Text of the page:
Tuesday, December 29, 1998 Published at 18:03 GMT
Help for New Year's quitters
New Year is a popular time to stop smoking
Those smokers who lack the resolve to keep to their New Year's pledge to stop smoking can get support in the form of a free telephone helpline.
Quitline, run by Quit, a charity that aims to help smokers give up the habit, expects to be inundated over the New Year.
This is the time when the most smokers decide to give up or - if they have tried and failed before - to have another attempt.
Around 150 counsellors will be on hand to help smokers who may be suffering withdrawal symptoms, headaches and sore throats, as well as those who are looking for advice on how to give up and remain a non-smoker.
'Here to help'
Quitline counsellor John Lalley said: "Quit is not anti-smoking we are here to help those who want to quit.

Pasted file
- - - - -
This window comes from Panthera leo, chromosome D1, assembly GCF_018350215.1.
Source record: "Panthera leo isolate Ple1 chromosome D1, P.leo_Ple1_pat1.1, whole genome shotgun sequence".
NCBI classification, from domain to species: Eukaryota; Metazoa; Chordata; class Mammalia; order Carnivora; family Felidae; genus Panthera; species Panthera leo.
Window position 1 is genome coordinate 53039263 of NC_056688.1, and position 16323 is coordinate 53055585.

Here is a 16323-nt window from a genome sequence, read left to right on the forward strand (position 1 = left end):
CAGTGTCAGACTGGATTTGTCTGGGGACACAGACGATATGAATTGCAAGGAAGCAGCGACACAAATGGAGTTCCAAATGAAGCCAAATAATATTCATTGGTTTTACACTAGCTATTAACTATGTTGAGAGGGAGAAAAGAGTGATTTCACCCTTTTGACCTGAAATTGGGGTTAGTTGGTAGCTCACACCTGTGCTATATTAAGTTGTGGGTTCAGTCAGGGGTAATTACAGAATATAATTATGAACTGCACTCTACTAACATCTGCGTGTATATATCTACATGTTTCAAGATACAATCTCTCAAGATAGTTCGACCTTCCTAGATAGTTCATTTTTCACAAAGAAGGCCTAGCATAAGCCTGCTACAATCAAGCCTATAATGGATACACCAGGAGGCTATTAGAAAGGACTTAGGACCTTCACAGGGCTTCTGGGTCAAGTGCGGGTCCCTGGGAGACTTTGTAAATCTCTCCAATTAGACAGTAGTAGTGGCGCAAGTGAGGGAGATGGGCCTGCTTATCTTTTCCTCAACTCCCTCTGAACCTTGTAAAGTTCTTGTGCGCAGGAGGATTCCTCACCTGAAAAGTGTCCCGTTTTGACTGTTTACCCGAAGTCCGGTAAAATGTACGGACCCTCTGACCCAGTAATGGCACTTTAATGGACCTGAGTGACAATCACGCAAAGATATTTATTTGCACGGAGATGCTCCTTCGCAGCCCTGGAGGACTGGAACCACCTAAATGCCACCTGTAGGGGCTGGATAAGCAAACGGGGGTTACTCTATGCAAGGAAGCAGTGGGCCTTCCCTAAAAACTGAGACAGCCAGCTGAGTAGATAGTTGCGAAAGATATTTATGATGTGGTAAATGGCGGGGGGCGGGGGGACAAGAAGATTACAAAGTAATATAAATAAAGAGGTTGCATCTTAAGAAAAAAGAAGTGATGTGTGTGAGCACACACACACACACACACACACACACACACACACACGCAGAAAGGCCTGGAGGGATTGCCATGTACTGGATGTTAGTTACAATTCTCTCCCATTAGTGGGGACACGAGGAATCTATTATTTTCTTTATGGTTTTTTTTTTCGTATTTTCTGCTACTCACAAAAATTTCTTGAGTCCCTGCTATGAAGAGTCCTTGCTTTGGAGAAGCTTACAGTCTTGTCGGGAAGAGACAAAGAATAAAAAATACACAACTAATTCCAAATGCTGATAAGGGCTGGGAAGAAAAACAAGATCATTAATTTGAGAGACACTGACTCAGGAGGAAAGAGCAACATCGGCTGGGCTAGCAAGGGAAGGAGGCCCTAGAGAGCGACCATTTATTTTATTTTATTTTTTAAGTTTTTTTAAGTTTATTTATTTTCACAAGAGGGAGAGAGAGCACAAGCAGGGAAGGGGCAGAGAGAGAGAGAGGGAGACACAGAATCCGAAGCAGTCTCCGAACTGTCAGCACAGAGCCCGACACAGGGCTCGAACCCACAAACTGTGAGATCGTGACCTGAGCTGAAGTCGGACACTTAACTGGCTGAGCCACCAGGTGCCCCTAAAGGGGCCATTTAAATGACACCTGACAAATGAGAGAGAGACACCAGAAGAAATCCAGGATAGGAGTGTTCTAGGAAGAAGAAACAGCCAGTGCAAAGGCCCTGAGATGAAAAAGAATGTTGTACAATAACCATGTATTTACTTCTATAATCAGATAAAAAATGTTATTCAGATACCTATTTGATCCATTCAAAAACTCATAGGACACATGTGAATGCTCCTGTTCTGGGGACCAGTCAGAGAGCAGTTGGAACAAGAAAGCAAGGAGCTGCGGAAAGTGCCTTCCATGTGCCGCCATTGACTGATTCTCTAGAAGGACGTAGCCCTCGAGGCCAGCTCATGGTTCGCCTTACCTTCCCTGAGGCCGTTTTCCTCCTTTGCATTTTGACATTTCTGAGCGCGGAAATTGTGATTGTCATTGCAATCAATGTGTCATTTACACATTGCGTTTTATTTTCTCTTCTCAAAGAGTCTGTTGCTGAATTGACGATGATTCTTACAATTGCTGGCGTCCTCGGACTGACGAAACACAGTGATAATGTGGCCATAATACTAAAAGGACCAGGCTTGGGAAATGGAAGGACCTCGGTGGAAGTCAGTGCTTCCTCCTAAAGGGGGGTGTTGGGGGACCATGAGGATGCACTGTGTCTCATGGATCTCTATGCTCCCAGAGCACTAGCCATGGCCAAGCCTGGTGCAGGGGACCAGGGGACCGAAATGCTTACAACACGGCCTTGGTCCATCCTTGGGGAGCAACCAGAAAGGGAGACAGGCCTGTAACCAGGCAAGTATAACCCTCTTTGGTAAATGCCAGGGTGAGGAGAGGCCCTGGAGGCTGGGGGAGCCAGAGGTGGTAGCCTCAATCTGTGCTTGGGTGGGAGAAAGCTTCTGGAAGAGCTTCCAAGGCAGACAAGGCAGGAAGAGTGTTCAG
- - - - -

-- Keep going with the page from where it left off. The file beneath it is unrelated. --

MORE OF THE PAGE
"New Year is a useful time for people to think about making changes in their life for the better.
"By quitting smoking you are not only taking control of your life, you are hopefully extending it."
Around 110,000 people in the UK die prematurely each year due to smoking, with lung cancer, bronchitis and heart disease the most common reasons.
Half of all smokers are killed by their habit, and one in four dies in middle age.
The NHS is estimated to spend £610m a year on treating smoking-related diseases.
Smoking is the major cause of lung cancer, coronary artery disease, peripheral vascular disease, chronic bronchitis and emphysema.
It is a crucial factor in the development of cancer of the mouth, larynx and upper respiratory tract, it is associated with cervical cancer, and is thought to be responsible for some cases of kidney, stomach and pancreas disease.
Quit offers the following advice to would-be ex-smokers:
However, it adds that those in the process of giving up should avoid snacking on fatty foods and take one day at a time.
The Quitline is open daily from 9am to 11pm on 0800 0022 00.